In Cairo’s middle-class district of Heliopolis, the first day of Egypt’s parliamentary elections got off to a busy start, with large numbers queuing to vote from early in the morning.
By noon on Monday, at least 3,000 voters were lined up in the side streets leading up to the Zahret El-Madan School in the Nozha area of Heliopolis.
The ages of most of the voters ranged from 20 to 40 years old.
“I have been here since 7.30 a.m. this morning with my daughter, ready to vote, and we have only finished now [11.30 a.m]. Despite the long wait, it has been a very pleasant experience and we are happy about the organisation of the whole process. It is very organised,” affirmed a 45-year-old woman.
The voting process was to a large extent very organised, with voters standing in line and keen on keeping a sense of order.
The atmosphere very much resembled the constitutional referendum on March 19, 2011, with an air of anticipation, calm and optimism in evidence.
One of the voters referred to the constitutional referendum - the only post-revolutionary electoral experience in Egypt so far - as a hoax. “I truly hope that this time around it is different; we are doing what we can and while there are many reservations, we nevertheless do not want to eventually regret not having voted.”
Surprisingly, there was hardly any mention of the recent conflicts having swept over the country as a result of the protests in Tahrir Square and the other commonly-heard comments about the need for stability in the country and the need to increase the country’s “wheel of production”. It seemed to be a feeling of a new start for the country that many of these voters were eager to be active participants in its making.
The posters that flooded the walls of the school were that of the Salafist Al-Nour Party. Buses covered in posters of their respective candidates were also lined up outside the school’s gates, transporting voters to the polling station.
A significant number of Coptic Christian voters were present at the station; three Copts who Ahram Online spoke with said that they were voting for the liberal Egyptian Bloc, the coalition bringing together the Free Egyptians Party of Coptic business tycoon Naguib Sawiris, the Egyptian Social Democratic Party and the Tagammu Party.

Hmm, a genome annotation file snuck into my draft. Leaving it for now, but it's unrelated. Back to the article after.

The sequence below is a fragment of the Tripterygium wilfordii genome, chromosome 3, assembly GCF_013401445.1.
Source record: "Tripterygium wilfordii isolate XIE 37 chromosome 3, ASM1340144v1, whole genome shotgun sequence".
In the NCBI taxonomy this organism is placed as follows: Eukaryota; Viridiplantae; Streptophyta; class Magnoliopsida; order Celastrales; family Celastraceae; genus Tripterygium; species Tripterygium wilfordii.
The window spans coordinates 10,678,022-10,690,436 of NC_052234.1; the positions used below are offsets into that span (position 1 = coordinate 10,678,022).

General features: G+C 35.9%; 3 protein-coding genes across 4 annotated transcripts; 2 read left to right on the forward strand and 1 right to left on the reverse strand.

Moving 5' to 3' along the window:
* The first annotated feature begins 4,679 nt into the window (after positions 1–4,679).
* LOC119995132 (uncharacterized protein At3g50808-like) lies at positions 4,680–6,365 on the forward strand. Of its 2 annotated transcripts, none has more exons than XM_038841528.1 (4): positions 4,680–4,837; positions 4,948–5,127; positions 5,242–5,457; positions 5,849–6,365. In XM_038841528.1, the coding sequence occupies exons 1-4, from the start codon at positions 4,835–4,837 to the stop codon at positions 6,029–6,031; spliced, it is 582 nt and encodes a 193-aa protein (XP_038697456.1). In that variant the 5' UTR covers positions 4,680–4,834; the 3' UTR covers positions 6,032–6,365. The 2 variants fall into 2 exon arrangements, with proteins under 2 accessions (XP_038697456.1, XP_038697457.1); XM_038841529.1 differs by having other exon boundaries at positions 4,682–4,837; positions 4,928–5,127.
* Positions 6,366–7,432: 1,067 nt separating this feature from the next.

“The main incentive for my participation today is that I do not want the Islamists to win. While I am a veiled, practicing Muslim, I think that being governed by an Islamist party will greatly hurt our country,” stated a woman who later clarified that her husband works in the tourism industry and their family would suffer as a result of an Islamist victory.
Many in line were still debating who to vote for, and several mixed up the names of the candidates and their respective parties.
The last group of voters at the end of the line at around 5 p.m. energised themselves by singing patriotic songs, including those of El-Sheikh Imam.
Campaigners were seen walking around wearing placards around their necks of the candidates they support. One of the women expressed her apprehension of this and told them that they were not allowed to do so.
Several volunteers were also walking around speaking to the voters and explaining the voting process. The difference between the independents’ list and the coalitions’ list and the different ballot boxes that the papers are to be placed in were discussed with voters.
Despite a few skirmishes towards the end of the day, as a result of certain voters being allowed to skip to the start of the line, the voting process was run fairly.
This, however, was not the case in other voting stations in Heliopolis. Amr Hamzawy, an independent liberal candidate running in the district, faced clashes between his supporters and the supporters of the Muslim Brotherhood, causing him to leave the Salhadar school early.